Nonpartisan ethics watchdog Foundation for Accountability and Civic Trust (FACT) filed a complaint with the Office of Congressional Ethics (OCE) on Thursday alleging that Rep. Donna Shalala (D-FL) violated federal law and House ethics rules by selling and then not reporting stocks.
According to the FACT complaint, Shalala, a former Health and Human Services (HHS) secretary under Bill Clinton, sold at least six stocks between November 2018 and November 2019 without reporting the transactions.
“Financial disclosures are required to ensure that Members do not have conflicts of interest and are not wrongly profiting from their positions,” said Kendra Arnold, executive director of FACT, in a statement on Friday.
“By failing to disclose her stock trades, Representative Shalala has compromised public trust in the ethics and transparency of our government, and she deserves to be sanctioned accordingly,” added Arnold.
House Speaker Nancy Pelosi (D-CA) recently appointed Shalala to serve on a new congressional oversight commission to track the implementation of the $2.2 trillion CARES Act. Shalala admitted that she sold the stocks to eliminate a potential conflict of interest.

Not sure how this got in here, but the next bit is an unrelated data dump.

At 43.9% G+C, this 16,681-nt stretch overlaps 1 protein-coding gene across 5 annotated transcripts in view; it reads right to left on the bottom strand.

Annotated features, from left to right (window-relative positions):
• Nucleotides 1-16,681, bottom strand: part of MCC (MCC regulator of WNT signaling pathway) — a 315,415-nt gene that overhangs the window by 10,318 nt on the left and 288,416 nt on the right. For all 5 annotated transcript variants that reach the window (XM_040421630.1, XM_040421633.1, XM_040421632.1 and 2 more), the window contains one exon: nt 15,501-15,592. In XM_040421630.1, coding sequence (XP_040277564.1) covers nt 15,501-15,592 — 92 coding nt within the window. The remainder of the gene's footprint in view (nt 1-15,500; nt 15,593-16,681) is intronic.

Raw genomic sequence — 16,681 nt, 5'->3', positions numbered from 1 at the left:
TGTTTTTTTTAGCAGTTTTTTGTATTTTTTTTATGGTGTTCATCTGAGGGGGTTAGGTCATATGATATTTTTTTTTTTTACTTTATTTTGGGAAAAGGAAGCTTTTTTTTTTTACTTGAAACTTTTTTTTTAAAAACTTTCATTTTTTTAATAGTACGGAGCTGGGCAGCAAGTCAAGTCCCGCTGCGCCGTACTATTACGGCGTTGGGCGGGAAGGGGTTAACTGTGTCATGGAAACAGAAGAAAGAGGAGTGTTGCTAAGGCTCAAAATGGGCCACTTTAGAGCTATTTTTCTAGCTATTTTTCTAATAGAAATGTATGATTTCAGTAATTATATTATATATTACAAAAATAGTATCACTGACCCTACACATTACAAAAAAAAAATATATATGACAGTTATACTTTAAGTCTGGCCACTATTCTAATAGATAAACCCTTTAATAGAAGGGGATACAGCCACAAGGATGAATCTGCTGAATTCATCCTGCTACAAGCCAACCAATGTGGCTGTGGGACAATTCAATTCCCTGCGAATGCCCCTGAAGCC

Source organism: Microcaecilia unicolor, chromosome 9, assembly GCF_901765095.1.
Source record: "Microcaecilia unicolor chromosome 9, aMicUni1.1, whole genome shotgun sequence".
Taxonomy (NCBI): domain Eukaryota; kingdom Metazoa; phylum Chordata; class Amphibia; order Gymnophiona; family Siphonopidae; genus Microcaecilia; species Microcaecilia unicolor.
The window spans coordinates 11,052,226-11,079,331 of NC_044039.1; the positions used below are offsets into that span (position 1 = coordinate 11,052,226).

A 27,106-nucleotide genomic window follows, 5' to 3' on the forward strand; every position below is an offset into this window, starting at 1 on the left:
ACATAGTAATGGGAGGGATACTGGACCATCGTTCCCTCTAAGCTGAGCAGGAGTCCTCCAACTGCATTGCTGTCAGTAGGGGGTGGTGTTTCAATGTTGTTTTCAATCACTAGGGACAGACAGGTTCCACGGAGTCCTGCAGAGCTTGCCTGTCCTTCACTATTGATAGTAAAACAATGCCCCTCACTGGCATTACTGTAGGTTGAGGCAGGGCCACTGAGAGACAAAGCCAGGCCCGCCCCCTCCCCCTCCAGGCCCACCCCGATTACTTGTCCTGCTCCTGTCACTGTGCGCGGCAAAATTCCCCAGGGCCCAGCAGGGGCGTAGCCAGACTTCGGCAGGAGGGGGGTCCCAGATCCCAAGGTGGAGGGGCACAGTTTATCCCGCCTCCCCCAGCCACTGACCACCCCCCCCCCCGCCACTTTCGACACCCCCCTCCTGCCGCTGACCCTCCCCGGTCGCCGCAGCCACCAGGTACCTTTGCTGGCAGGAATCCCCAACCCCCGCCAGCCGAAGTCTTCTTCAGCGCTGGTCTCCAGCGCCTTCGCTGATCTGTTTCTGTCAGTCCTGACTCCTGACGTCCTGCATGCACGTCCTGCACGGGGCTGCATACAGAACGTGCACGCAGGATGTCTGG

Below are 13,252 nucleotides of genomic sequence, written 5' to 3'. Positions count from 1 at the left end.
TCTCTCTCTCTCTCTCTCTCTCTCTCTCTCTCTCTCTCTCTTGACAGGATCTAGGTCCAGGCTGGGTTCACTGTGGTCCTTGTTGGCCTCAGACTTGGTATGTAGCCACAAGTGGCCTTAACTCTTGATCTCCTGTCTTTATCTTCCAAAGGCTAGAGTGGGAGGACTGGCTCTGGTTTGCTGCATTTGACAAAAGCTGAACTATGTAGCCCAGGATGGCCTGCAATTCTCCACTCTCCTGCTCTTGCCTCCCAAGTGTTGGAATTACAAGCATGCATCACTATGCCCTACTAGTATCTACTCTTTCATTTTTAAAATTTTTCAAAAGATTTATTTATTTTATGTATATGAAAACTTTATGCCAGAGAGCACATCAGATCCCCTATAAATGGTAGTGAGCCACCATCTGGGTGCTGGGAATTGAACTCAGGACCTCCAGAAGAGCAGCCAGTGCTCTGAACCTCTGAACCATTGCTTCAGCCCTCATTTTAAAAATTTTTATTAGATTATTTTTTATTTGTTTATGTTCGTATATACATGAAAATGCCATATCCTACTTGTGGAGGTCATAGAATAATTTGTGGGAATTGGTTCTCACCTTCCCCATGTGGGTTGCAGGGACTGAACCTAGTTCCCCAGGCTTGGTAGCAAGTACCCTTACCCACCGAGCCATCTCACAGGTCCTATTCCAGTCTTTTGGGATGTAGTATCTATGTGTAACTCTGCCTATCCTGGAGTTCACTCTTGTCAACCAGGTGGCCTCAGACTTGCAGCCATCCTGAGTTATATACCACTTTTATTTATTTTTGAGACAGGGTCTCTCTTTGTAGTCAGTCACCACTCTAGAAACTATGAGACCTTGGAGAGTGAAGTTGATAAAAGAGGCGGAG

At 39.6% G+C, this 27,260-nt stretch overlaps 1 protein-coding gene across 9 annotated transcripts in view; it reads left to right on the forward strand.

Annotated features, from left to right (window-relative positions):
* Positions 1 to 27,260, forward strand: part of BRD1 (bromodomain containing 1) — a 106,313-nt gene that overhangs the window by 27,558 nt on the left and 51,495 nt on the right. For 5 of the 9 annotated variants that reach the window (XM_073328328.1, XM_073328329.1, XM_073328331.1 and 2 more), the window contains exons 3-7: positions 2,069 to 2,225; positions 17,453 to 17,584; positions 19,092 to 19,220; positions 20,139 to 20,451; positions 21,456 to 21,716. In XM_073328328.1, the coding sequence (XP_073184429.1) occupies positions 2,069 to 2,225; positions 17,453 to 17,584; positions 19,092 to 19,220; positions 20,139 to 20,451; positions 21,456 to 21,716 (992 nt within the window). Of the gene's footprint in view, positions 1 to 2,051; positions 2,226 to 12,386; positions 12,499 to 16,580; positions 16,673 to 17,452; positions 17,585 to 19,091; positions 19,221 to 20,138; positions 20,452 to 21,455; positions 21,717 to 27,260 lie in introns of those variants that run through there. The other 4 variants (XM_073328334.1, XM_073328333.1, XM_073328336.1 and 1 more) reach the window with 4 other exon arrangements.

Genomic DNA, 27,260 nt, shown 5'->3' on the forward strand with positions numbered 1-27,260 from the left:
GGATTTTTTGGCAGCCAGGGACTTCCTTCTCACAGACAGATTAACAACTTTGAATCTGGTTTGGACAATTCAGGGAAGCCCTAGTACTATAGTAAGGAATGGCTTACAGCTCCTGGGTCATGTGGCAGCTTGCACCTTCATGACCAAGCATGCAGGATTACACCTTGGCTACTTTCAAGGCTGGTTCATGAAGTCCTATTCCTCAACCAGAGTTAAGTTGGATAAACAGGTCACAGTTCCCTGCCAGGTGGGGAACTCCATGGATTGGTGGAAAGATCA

Shalala said this week, “I absolutely missed those deadlines, and I apologize for them. It was my mistake, and I take full responsibility.”
Pelosi backed Shalala amid the controversy. The house speaker said in a statement on Wednesday:
Since coming to Congress, Congresswoman Shalala has taken aggressive steps to avoid even the suggestion of a conflict of interest over her personal investments. Rep. Shalala has taken responsibility for her mistake in missing filings required under the Stock Act and has been working (with) the Ethics Committee to address this issue since she became aware of it.
However, FACT and other ethics watchdogs said that Shalala should face consequences for a potential violation of the STOCK Act.
Arnold wrote in the complaint to the OCE:
The Ethics in Government Act does not allow for Members to not file the required reports without consequence. The disclosure requirements are an integral part of the law to create an ethical and transparent government. It is not a technical requirement for Members — timely and and accurate filing the only method for citizens to determine whether Members have conflicts of interest or are wrongly profiting from their position. Should the OCE conclude that Rep. Shalala violated these legal requirements, it must impose appropriate sanctions including fines and penalties.
Danielle Brian, executive director of the Project on Government Oversight, a government watchdog group, wrote in a statement this week, “It’s unacceptable for a member who is apparently unfamiliar with the basic reporting requirements in the Stock Act to serve on a congressional committee tasked with overseeing the federal government’s spending related to the current coronavirus crisis.”